1975 Pink Floyd – Wish You Were Here
When your last album has shifted many many unite, you'd better make sure your next outing is a corker.  And it was - it just took a little longer to recognise the fact.  How much more Prog can you get - 5 tracks bookended by a 25 minute suite in 9 parts.  1 track is a tribute to Syd Barrett ("Shine On You Crazy Diamond"), 1 can be interpreted as a message to Syd )"Wish You Were Here") and the other two are having a pop at the record business.

1976 AC/DC – High Voltage
Accadacca guitarist Angus Young once got upset with a journalist who said "AC/DC have released 10 albums that all sound the same".  "Not true", replied Angus, "we've released 11 that all sound the same".  And this was the first (or third depending on how you read the discography),  This was the first international release plundering the pick of the 2 previous Australia only releases.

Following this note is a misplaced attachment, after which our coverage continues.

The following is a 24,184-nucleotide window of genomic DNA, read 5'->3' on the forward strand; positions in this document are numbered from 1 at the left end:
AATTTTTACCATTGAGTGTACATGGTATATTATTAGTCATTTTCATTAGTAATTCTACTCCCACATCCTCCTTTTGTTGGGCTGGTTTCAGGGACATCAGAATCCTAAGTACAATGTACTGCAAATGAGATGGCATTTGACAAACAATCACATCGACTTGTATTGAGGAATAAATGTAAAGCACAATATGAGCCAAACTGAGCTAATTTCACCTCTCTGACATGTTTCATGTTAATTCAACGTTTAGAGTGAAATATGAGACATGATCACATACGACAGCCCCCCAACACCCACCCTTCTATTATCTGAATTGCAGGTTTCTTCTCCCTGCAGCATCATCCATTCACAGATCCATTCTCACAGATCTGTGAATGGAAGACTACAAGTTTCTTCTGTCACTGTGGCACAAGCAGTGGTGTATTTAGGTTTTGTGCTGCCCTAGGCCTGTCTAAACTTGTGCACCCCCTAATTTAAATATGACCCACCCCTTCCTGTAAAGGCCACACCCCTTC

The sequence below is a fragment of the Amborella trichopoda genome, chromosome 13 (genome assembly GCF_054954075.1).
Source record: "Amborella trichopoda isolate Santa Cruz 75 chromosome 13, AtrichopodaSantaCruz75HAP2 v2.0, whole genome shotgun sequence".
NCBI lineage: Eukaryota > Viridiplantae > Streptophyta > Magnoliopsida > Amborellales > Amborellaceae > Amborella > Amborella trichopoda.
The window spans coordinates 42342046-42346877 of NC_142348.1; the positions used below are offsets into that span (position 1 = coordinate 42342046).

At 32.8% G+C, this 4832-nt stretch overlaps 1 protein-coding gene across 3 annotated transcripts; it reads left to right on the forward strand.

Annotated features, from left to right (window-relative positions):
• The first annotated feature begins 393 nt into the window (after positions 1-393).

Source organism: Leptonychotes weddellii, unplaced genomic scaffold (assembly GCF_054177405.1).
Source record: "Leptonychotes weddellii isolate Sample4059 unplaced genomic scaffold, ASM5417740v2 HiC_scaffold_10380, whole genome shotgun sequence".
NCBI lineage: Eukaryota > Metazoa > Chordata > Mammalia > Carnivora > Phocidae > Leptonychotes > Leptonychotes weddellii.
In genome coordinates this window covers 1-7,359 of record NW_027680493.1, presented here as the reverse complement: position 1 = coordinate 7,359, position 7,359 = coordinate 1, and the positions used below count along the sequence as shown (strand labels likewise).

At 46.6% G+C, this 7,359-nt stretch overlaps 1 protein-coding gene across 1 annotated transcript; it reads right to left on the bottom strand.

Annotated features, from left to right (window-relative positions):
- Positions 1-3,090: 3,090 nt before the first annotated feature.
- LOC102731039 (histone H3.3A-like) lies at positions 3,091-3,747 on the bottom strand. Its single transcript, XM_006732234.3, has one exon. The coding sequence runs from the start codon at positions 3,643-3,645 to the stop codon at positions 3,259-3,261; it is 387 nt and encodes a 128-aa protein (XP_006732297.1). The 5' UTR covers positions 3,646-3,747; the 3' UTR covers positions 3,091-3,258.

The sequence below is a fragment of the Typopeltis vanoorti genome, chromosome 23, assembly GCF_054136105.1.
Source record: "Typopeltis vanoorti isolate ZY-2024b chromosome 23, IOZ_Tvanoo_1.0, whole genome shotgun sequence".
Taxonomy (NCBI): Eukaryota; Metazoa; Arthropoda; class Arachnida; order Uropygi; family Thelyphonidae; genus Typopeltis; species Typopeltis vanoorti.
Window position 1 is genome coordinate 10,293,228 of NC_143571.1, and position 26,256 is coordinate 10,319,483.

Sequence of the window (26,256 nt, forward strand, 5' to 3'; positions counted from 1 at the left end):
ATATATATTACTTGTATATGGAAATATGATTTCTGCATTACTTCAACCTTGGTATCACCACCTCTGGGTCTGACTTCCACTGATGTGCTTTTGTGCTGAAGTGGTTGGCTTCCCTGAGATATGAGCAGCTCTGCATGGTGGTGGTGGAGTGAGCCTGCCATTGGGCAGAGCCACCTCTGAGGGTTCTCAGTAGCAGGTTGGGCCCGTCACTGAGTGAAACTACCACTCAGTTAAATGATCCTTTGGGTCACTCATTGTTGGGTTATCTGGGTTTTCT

Every track is a thundering slice of Aussie Barroom boogie.
They've now released 15 albums that all sound the same - and with few exceptions in the same league as this one.

1977 Sex Pistols – Never Mind The Bollocks
Regular readers of this tosh will now doubt be aware of the affection I hold for this album.  Not just the ultimate Punk Rock album, but surely one of the greatest Rock albums ever.
The sheer force, energy, tightness of the band, and most importantly power of the songs themselves.
Re-issued, re-packaged and re-configured several dozen times, and always a thrill to hear it.

1978 Stiff Little Fingers – Inflammable Material
John Peel's affection for The Undertones "Teenage Kicks" is well recorded.  He was also a massive supporter of another Northern Irish band, whose debut single ("Suspect Device") sits 5 places higher in the 1978 Festive Fifty.